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Signal transduction Erk Interactions: Inhibition of Erk

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Signal transduction Erk Interactions: Inhibition of Erk

Erk Interactions: Inhibition of Erk

Mitogen-activated protein kinase (MAPK) pathways regulate a variety of physiologicalprocesses, such as cell growth, differentiation, and apoptotic cell death. To date, threeMAPK pathways have been characterized in detail. The extracellular regulated kinase (ERK)pathway is activated by a large variety of mitogens and growth factors, whereas the c-JunN-terminal kinase (JNK)/stress-activated protein kinase (SAPK) and p38 pathways arestimulated mainly by environmental stress and inflammatory cytokines. The ERK pathway,which includes the regulation and signaling cascade of Mitogen-activated protein kinases3 and 1 ( ERK1/2 ), is involved in cell growth, proliferation and survival [1].

Reversible phosphorylation of MAPK proteins emphasizes the importance of balancebetween the phosphorylating kinases and dephosphorylating phosphatases in regulatingthese pathways. In general, dephosphorylation of MAPKs decreases their kinase activitythat is essential for cell to remain responsive to stimuli and to prevent deleteriouseffects of prolonged pathway stimulation [1], [2].

ERK pathway phosphatases are classified according to their substrate specificitiesinto dual-specificity MAPK phosphatases, protein serine/threonine phosphatases, andprotein tyrosine phosphatases. In addition, two different families of phosphatases cancooperate in complex to regulate ERK1/2 dephosphorylation. A cholesterol-regulatedProtein phosphatase 2A ( PP2A catalytic )/ Protein tyrosine phosphatase,non-receptor type 7 ( HePTP ) complex dephosphorylates both the phosphotyrosineand the phosphothreonine residues in the activation loop of ERK1/2 due to thecombined activities of the serine/threonine phosphatase PP2A catalytic and thetyrosine phosphatase HePTP [3].

PP2A catalytic dephosphorylates and blocks activation of both ERK1/2 andits upstream kinase, Mitogen-activated protein kinase kinase 1 ( MEK1(MAP2K1) ),determining the kinetics of MAPK cascades [4], [5].

HePTP inactivates ERK1/2 by dephosphorylating the criticalphosphorylated tyrosine residue in their activation loop. Cyclic-AMP-dependent proteinkinase (composed of regulatory PKA-reg (cAMP-dependent) and catalytic PKA-cat(cAMP-dependent) subunits) phosphorylates HePTP reducing its binding toERK1/2 which causes ERK1/2 release and activation [6].

Protein tyrosine phosphatase receptor type ( RPTPRR ) and Protein tyrosinephosphatase non-receptor type 5 ( STEP ) retain ERK1/2 in the cytoplasm inan inactive form by association through a kinase interaction motif and tyrosinedephosphorylation. Phosphorylation of RPTPRR and STEP by PKA-cat(cAMP-dependent) suppresses their association with ERK1/2 and favorsERK1/2 activation and translocation to the nucleus [7], [8], [9].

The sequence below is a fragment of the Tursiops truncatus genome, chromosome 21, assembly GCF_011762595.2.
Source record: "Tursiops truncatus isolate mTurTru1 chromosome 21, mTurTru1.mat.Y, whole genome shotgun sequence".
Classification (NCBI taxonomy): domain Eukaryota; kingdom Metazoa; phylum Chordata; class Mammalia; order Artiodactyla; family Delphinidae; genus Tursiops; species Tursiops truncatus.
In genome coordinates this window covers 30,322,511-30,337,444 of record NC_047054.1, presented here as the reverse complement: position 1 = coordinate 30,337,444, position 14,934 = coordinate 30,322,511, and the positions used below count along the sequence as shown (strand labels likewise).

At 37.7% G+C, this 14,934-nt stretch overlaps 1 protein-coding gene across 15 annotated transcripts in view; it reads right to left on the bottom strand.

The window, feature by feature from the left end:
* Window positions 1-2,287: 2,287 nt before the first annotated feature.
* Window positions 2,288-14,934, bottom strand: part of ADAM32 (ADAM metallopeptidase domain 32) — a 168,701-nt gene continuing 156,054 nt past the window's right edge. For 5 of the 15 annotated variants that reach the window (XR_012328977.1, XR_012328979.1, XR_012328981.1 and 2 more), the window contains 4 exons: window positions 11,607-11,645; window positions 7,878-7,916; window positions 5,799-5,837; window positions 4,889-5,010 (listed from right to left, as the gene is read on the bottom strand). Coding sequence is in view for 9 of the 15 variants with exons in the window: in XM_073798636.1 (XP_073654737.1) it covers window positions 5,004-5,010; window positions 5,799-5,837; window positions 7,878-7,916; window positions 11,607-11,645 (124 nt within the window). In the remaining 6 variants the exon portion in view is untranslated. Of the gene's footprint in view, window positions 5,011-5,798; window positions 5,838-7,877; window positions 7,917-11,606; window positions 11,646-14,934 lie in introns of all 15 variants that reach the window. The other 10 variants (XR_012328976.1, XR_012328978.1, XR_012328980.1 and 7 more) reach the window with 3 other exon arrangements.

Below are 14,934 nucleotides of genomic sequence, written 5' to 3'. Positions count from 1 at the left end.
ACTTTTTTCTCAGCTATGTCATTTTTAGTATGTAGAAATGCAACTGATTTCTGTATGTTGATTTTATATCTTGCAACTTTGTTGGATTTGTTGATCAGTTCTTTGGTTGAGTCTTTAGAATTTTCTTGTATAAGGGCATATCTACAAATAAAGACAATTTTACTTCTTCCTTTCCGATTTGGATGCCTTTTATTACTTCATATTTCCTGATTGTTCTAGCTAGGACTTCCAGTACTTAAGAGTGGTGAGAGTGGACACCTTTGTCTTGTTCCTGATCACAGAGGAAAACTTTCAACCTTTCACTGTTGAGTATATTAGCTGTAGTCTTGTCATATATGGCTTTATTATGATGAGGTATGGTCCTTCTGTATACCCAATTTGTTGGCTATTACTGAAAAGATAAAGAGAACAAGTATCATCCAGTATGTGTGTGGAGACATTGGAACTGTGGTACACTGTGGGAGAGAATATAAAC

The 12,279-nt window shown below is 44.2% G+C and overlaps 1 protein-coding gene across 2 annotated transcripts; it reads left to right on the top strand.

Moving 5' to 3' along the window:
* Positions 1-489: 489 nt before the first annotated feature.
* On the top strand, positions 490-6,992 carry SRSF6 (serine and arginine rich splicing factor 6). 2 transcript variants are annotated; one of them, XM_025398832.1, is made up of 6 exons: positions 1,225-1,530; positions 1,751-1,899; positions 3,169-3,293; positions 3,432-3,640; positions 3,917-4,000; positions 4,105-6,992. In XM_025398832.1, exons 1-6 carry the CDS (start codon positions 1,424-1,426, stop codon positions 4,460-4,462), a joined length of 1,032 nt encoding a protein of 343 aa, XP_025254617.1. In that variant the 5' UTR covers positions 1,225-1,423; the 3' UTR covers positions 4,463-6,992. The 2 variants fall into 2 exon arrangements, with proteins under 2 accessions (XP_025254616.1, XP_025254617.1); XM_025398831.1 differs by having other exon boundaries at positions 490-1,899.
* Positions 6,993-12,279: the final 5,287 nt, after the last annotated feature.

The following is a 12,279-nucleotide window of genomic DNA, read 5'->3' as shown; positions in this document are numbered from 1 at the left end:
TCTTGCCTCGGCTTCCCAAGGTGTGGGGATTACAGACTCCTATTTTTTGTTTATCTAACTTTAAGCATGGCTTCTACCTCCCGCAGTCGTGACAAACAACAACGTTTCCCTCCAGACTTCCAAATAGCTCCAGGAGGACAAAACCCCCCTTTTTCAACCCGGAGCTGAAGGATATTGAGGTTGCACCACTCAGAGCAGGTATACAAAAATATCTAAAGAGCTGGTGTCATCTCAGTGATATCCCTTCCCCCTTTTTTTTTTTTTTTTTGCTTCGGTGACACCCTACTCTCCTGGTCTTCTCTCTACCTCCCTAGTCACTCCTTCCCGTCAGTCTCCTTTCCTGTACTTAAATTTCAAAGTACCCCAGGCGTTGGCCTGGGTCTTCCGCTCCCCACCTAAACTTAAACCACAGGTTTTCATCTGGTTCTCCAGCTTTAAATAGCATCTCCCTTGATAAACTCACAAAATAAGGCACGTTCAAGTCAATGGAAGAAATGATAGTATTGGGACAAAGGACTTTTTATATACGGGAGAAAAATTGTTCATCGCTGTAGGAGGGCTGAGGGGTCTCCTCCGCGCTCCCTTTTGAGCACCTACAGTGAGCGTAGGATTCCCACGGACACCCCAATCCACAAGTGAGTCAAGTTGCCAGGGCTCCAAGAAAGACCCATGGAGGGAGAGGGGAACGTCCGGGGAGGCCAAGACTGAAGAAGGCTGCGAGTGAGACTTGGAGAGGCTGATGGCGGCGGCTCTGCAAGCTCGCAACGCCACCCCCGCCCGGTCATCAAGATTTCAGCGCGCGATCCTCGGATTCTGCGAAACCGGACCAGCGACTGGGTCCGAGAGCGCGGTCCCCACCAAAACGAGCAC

In neurons, activation of NMDA receptors leads to activation of STEP,which limited the duration of ERK1/2 activity as well as its translocation to thenucleus and its subsequent downstream nuclear signaling. NMDA-mediated influx ofCa(2+) leads to activation of the Ca(2+)/ Calmodulin -dependentphosphatase Calcineurin A (catalytic) that dephosphorylates and activatesSTEP [10].

Protein tyrosine phosphatase receptor type E ( PTPR-epsilon ) is also aphysiological inhibitor of ERK signaling by protecting cells from prolonged ERK1/2activation in the cytosol [11].

Glia maturation factor beta ( GMF ) is an inhibitor of ERK1/2, andphosphorylation of GMF by PKA-cat (cAMP-dependent) dramatically increasesits inhibitory effect [12].

Dual-specificity phosphatases (such as MKP-1, MKP-2, MKP-3,MKP-4, MKP-7 and MKP-X ) dephosphorylate both phosphotyrosine andphosphothreonine residues on ERK1/2 [13], [1], [2]. Regulation of MKP activity includes ERK1/2 -dependent feedbackmechanism for activation phosphatase function [14], [15], [1], [16]. For example, ERK1/2 can phosphorylate MKP-1and MKP-2 and prevent their degradation by inhibiting ubiquitination [17], [15].

MKP-1 and MKP-7 can also dephosphorylate and inactivateMitogen-activated protein kinases 8-10 ( JNK(MAPK8-10) ), changing the levels ofsignaling through multiple MAPK pathways [18], [19], [20], [21].

T cell receptor ( TCR alpha/beta )- CD3 complex also plays an importantrole in regulating ERK pathways in T cells. In TCR signaling, Zeta-chain (TCR) associatedprotein kinase 70kDa ( ZAP70 ) is phosphorylated and activated bylymphocyte-specific protein tyrosine kinase ( Lck ), leading to the activation ofERK pathway [22], [23], [24]. Dual specificityphosphatase 3 ( VHR ) accumulates at the T cell/ Antigen presenting cell (APC)contact site, where it is phosphorylated by ZAP70. This phosphorylation isrequired for VHR to inhibit ERK1/2, giving ZAP70 an unanticipatedcontrol over ERK signaling pathway, in addition to its role as upstream activator of theRas/Raf/MEK/ERK pathway [25], [26].

VHR is a constitutively expressed tyrosine-specific phosphatase whichspecifically dephosphorylates and inactivates ERK1/2 in the nucleus [27]. Vaccinia related kinase 3 ( VRK3 ) suppresses ERK1/2 activitythrough direct binding to VHR. VRK3 enhances the phosphatase activity ofVHR by a mechanism independent of its kinase activity, [28], [29].

ERK1/2 activity is also regulated by its subcellular localization, which can becontrolled by Phosphoprotein enriched in astrocytes 15 ( PEA-15 ). PEA-15directly binds to and sequesters ERK1/2 in the cytoplasm thereby preventingERK1/2 access to nuclear targets [30], [31], [32], [33]. Phosphorylation of PEA-15 byCalcium/calmodulin-dependent protein kinase II ( CaMK II ), Protein kinase C (PKC ) and v-Akt murine thymoma viral oncogene homolog ( AKT ) blocks itsinteraction with ERK1/2 and abrogates its capacity to prevent the nuclearlocalization of ERK1/2 [34].